…And the land we belong to is grand

Molly OConnor

I am an Oklahoma native. I haven’t really lived here for about six years, but if you are born and raised Oklahoman, you die Oklahoman. My roots are here. My family is still here. And for the last 48 hours, I’ve been here—back to visit my parents.

The tornado in Moore is only further affirmation of my true Okie roots. In a state where the signs along the highway command that you “Drive friendly” (notice I never said drive well), I couldn’t be prouder to be from a state of hardworking resilient people who are known time and again for putting others first.

Oklahomans are from a stock, like many Americans, of people who sacrificed to make better lives for their families and their descendants. My family members came out with the railroad and for the oil. We endured the Dust Bowl, during the Great Depression. We endured the Oklahoma City bombing. And what did Oklahoma do? We took in our neighbors. We went out in the streets to clean up and provide aid. Together, we rebuilt our homes, streets, churches, schools, and our lives.

Like with most major life events, I sought solace in the comforting ritual of the Mass. The readings for today could not be more appropriate for this tragedy—for the 91 people that have been found dead, including 24 schoolchildren, and for the mass devastation left in the tornadoes’ wake.

Accept whatever befalls you,
when sorrowful, be steadfast,
and in crushing misfortune be patient;
For in fire gold and silver are tested,
and worthy people in the crucible of humiliation.
Trust God and God will help you;
trust in him, and he will direct your way;
(Sirach 2:5-6)

These are tough but accurate words from today’s first reading as we accept trials and sorrow. We can only turn to God. I have a dear friend of mine who struggles accepting both the existence of God (and a good God at that) and suffering in the world. I was once wisely told to be skeptical of someone in this world who claimed to answer why children go to bed starving at night or why some people battle mental illnesses their whole lives.

The truth is we don’t know. We do know about the fall from grace and our imperfection. We know about Job and the trials God sent him—testing him in fire like silver or gold. But we also know about God’s willingness to save Lot’s city, if only a few were faithful. We know about God’s love and mercy, embodied in Jesus’ death and resurrection.

I can’t explain to you why natural disasters happen, but I can tell you that I see good arising from suffering. As the priest said in his homily, our call in this tragedy is to respond with an outpouring of love and a steadfast faith. We are called to live the Gospel, in this tragedy and every day.

In the midst of this tragedy, the local university and churches swiftly opened their arms and doors wide to provide shelter, basic necessities, and even meeting points for loved ones. There are places to take and find lost children, a shelter for pets, and a group of people collecting found photographs and mementos to return them to their owners as they rebuild their lives.

I feel blessed to see the outpouring of love that not only Oklahomans in Moore have for one another, but from my Okie friends who have spread their wings across the nation and the world. Okie roots are ties that bind.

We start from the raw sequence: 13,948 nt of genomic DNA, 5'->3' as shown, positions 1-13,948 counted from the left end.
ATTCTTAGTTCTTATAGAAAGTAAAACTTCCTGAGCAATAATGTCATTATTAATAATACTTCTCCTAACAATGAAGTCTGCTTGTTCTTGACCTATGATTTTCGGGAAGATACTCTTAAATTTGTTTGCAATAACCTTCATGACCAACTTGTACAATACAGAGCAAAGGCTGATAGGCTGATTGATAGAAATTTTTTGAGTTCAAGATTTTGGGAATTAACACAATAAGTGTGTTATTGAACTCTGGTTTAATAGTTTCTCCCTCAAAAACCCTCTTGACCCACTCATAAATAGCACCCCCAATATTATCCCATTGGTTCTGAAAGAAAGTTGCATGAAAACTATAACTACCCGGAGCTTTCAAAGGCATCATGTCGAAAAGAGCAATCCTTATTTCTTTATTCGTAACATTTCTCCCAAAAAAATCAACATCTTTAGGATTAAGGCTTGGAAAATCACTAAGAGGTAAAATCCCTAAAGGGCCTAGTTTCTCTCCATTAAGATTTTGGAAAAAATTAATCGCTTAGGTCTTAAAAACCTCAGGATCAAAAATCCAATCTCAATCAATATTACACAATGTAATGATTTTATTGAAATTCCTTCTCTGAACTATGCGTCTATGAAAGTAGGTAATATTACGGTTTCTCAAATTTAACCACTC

Help the tornado relief effort:

• The Oklahoma City Red Cross will open shelters as first responders assess damage. The organization says in the immediate aftermath, the best way to help is to donate at RedCross.org or text REDCROSS to 90999.

• The Salvation Army has mobilized a number of emergency relief services in Oklahoma, including Moore, to dispense food, hydration and emotional support to first responders and survivors. Donate online or text STORM to 80888 to contribute $10 to the Salvation Army’s relief efforts or make a donation via phone at 1-800-SAL-ARMY.

• Visit the following websites for information on their relief efforts: Samaritan’s Purse, Operation USA, and Feeding America.

Team Rubicon, a nonprofit that deploys military veterans to respond to disasters, is sending teams to help with assessment and home repair. Learn more here.

• Donate to Tulsa Community Foundation's Moore & Shawnee Tornado Relief Fund at http://www.tulsacf.org/ and help rebuild the lives and homes of those in Oklahoma's devastated areas.

• Text GIVE OK to 80088 to donate $10 to the Tornado Relief Fund on GlobalGiving. You can also donate online.

• Residents are being asked for gloves, boots, toiletries, shovels, trash bags, dust masks or cash. Bring these items to:

News 9 Studio
7401 North Kelley Ave
Oklahoma City, 73111

Update: Since this post was written, initial death tolls have been revised by the medical examiner to 24 people--including 9 school children. 240 people were injured. (May 30, 2013)

Topics: Current Events

Molly is a native Oklahoman and a freelance writer out of Princeton, NJ. She received her M.A. in International Affairs from American University in Washington, D.C. and her B.A. in Politics from the University of Dallas. Her writing interests include international development, U.S. politics, poverty, and Catholicism. Formerly with The American Spectator, she is currently the Communications Director for the Chiaroscuro Foundation and a volunteer program assistant for The Kevin Rohan Memorial Eco Foundation in Nepal.

View all articles by Molly OConnor

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December 22, 2014

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